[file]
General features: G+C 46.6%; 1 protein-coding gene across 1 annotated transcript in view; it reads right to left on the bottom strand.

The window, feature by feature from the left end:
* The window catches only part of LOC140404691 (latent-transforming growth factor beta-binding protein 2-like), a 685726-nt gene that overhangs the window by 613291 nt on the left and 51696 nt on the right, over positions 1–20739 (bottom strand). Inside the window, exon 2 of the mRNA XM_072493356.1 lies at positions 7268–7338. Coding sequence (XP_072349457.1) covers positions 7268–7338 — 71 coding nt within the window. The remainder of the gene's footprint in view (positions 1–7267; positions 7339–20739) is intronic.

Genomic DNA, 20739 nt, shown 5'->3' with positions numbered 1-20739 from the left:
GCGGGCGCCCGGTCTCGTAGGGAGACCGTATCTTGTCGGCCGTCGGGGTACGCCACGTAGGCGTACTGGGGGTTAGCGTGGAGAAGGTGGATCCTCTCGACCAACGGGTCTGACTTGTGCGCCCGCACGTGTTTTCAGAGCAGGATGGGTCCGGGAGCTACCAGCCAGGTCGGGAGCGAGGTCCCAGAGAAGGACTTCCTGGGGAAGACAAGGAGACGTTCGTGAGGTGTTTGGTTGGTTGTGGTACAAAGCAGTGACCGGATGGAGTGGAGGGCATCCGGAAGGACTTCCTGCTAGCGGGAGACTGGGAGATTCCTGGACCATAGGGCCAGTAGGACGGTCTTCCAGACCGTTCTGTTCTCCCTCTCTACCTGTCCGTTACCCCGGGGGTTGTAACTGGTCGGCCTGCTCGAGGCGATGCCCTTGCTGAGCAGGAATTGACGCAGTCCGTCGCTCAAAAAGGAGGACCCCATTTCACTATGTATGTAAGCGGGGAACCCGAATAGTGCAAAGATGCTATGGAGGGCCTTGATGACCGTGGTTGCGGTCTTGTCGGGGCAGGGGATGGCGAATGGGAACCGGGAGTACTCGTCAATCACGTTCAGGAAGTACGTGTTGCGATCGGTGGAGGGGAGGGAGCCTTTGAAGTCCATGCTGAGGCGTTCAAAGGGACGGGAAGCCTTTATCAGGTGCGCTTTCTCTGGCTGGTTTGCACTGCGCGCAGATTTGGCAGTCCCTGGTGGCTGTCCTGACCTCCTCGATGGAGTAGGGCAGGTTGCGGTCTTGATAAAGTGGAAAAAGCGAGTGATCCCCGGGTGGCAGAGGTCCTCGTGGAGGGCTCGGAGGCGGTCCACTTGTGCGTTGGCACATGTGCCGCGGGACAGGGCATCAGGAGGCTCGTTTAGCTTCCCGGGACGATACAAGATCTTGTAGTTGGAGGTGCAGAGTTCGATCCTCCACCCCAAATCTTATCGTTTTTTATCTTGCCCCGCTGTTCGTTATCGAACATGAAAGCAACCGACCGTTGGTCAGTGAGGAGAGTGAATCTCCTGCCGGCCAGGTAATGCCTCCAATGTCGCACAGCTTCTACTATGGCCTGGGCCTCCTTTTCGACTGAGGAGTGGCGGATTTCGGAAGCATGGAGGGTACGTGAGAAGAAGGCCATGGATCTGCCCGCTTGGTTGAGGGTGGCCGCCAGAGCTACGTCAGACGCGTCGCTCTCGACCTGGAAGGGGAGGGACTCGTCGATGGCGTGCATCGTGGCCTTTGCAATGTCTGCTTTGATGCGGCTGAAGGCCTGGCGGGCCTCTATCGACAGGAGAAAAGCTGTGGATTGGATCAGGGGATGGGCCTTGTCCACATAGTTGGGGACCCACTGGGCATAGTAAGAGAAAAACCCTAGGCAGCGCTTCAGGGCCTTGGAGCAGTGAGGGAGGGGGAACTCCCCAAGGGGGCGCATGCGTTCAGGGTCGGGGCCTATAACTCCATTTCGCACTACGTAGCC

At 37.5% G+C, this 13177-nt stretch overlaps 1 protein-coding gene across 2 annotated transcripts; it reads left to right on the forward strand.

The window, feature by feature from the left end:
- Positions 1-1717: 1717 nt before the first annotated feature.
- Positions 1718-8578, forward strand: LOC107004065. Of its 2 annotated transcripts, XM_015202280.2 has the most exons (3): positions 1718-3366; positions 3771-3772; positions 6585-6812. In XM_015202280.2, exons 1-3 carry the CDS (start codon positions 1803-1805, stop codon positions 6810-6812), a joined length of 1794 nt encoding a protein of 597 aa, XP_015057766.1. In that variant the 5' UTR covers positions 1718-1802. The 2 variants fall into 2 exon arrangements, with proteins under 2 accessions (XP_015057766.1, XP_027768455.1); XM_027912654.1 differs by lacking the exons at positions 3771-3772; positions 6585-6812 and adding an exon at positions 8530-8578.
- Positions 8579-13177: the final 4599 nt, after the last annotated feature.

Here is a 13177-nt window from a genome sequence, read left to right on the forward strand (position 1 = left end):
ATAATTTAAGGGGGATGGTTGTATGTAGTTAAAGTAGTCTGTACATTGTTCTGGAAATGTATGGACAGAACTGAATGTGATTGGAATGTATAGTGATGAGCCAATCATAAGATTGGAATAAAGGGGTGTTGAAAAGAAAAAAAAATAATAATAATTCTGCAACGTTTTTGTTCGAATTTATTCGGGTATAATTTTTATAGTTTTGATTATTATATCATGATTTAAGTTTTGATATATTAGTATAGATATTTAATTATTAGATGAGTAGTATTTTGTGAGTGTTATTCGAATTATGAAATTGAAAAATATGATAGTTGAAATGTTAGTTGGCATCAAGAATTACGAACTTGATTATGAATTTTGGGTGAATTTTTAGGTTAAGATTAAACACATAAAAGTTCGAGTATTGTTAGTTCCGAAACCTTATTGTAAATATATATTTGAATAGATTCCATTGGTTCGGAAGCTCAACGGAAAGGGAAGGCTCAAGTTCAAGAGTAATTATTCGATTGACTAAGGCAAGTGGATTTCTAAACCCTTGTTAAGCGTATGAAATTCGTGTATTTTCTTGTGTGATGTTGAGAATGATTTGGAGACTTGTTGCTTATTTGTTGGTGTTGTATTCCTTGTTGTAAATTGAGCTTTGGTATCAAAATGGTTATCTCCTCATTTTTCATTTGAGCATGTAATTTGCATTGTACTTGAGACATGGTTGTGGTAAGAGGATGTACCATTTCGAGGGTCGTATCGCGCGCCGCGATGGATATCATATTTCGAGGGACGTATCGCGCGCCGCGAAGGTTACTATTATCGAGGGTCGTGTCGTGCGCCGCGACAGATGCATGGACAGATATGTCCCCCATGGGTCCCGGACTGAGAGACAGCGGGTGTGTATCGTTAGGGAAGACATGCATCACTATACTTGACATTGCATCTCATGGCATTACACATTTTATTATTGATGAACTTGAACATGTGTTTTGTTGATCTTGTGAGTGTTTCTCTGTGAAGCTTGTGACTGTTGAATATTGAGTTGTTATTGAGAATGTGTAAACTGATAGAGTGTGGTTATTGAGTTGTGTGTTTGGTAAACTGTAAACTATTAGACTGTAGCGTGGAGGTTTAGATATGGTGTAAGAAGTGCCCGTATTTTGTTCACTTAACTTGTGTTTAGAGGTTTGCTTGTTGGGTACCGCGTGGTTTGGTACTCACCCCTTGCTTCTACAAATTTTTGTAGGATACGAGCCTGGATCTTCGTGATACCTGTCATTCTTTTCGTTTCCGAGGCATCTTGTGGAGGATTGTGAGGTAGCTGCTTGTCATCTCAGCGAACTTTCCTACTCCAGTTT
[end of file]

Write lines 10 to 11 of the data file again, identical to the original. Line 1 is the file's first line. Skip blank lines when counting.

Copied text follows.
- Positions 8579-13177: the final 4599 nt, after the last annotated feature.

Here is a 13177-nt window from a genome sequence, read left to right on the forward strand (position 1 = left end):